The semipalmated sandpiper feeds and forages by running with its head down while snapping or probing through the sand in search of prey (Terres 1980). In coastal marine and estuarine habitats, C. pusilla feeds on a variety of benthic organisms, such as: the amphipods, Corophium volutator, Acanthohaustorius millsi and Protohaustorius deichmannae; polychaete worms; and small mollusks (Terres 1980; Schneider & Harrington 1981; McCurdy et al. 1999). Freshwater and terrestrial prey consists of fly larvae, beetles and other insects (Terres 1980).Predators: Documented predators of C. pusilla include larger birds such as the snowy owl, Nyctea scandiaca, and jaegers of the genus Stercorarius (Safriel 1975).Parasites: Like many other bird species, C. pusilla acts as a terminal or final host for several parasites acquired from a variety of prey items. One such example is the parasitic worm, Skrjabinoclava morrisoni, transmitted from the amphipod, Corophium volutator (McCurdy et al. 1999).
- Audubon. 2010. Semipalmated Sandpiper. National Audubon Society. Online at http://web1.audubon.org/science/species/watchlist/profile.php?speciesCode=semsan (Date accessed: 08/10/2010).
- Collazo, JA, O'Harra, DA & CA Kelly. 2002. Accessible habitat for shorebirds: factors influencing its availability and conservation implications. Waterbirds 25: 13-24.
- Farrand Jr., J (Ed.). 1983. The Audubon Society Master Guide to Birding Volume 1: Loons to Sandpipers. Alfred A. Knopf. New York. USA. 447 pp.
- Kale II, HW & DS Maehr. 1990. Florida's Birds. Pineapple Press. Sarasota, FL. USA. 288 pp.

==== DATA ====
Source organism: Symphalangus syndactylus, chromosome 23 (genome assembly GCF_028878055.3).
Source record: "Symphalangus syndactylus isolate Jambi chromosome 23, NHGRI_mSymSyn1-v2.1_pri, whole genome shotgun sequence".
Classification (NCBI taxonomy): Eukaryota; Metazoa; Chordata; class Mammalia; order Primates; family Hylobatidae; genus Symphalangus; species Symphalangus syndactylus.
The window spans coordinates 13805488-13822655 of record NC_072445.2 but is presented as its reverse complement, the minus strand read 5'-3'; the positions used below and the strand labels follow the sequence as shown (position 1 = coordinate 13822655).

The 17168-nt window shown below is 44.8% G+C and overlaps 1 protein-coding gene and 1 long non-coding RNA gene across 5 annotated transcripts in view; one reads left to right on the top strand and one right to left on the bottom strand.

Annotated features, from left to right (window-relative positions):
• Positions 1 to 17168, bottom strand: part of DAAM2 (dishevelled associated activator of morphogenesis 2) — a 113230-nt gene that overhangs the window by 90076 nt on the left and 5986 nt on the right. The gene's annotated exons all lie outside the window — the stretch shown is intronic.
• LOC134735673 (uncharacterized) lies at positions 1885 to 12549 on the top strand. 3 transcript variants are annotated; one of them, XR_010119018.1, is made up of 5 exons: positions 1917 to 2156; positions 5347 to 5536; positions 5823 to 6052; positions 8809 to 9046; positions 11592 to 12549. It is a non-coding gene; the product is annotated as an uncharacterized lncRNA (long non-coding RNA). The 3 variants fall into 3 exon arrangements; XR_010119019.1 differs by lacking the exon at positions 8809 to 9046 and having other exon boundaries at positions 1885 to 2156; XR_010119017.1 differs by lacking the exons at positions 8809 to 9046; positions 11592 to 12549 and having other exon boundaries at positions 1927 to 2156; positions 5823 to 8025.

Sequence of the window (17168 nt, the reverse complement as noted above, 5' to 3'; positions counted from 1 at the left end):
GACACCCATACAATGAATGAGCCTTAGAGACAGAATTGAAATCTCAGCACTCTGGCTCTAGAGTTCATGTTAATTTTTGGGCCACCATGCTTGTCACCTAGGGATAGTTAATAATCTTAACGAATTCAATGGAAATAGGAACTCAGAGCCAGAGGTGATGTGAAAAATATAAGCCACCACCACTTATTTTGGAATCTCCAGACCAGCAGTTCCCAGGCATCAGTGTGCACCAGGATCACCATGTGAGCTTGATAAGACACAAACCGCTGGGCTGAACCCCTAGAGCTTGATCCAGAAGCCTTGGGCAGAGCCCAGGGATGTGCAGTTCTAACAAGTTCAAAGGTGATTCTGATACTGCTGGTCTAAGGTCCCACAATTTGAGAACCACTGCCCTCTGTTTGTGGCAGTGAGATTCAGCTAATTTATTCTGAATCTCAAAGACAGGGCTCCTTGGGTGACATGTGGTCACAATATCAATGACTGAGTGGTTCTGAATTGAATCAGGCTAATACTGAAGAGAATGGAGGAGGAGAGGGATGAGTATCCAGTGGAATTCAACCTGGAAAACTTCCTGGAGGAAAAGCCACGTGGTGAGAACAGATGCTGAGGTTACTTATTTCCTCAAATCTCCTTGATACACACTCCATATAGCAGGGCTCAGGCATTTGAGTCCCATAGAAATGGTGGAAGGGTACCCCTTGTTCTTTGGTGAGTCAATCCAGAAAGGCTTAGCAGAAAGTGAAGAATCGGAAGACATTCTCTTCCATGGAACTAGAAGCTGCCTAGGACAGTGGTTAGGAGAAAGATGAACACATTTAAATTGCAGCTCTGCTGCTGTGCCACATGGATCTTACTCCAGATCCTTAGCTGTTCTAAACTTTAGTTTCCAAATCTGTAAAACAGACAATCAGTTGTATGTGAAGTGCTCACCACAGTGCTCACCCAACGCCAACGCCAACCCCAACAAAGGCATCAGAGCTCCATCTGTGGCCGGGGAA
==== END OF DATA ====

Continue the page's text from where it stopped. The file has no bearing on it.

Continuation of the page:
- McCurdy, DG, Forbes, MR & JS Boates. 1999. Evidence that the parasitic nematode Skrjabinoclava manipulates host Corophium behavior to increase transmission to the sandpiper, Calidris pusilla. Behav. Ecol. 19: 351-357.
- Paulson, D. 2005. Shorebirds of North America: A Photographic Guide. Princeton Univ. Press. Princeton, NJ. USA. 361 pp.
- Peterson, RT. 1980. A Field Guide to the Birds: A Completely New Guide to All the Birds of Eastern and Central North America. Houghton Mifflin. Boston, MA. USA. 384 pp.
- Safriel, UN. 1975. On the significance of clutch size in nidifugous birds. Ecology 56: 703-708.
- Schneider, DC & BA Harrington. 1981. Timing of shorebird migration in relation to prey depletion. The Auk 98: 801-811.
- Terres, JK. 1980. The Audubon Society Encyclopedia of North American Birds. Alfred A. Knopf. New York. USA. 1109 pp.
- USFWS. 2010. Migratory Birds and Habitat Programs. U.S. Fish and Wildlife Service. Online at http://www.fws.gov/laws/lawsdigest/migtrea.html (Date accessed: 08/10/2010).
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